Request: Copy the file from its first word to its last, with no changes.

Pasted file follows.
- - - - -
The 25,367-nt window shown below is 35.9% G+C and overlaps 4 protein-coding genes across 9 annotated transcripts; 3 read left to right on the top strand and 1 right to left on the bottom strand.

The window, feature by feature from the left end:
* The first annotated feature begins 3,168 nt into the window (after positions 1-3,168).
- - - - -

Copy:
The 25,367-nt window shown below is 35.9% G+C and overlaps 4 protein-coding genes across 9 annotated transcripts; 3 read left to right on the top strand and 1 right to left on the bottom strand.

The window, feature by feature from the left end:
* The first annotated feature begins 3,168 nt into the window (after positions 1-3,168).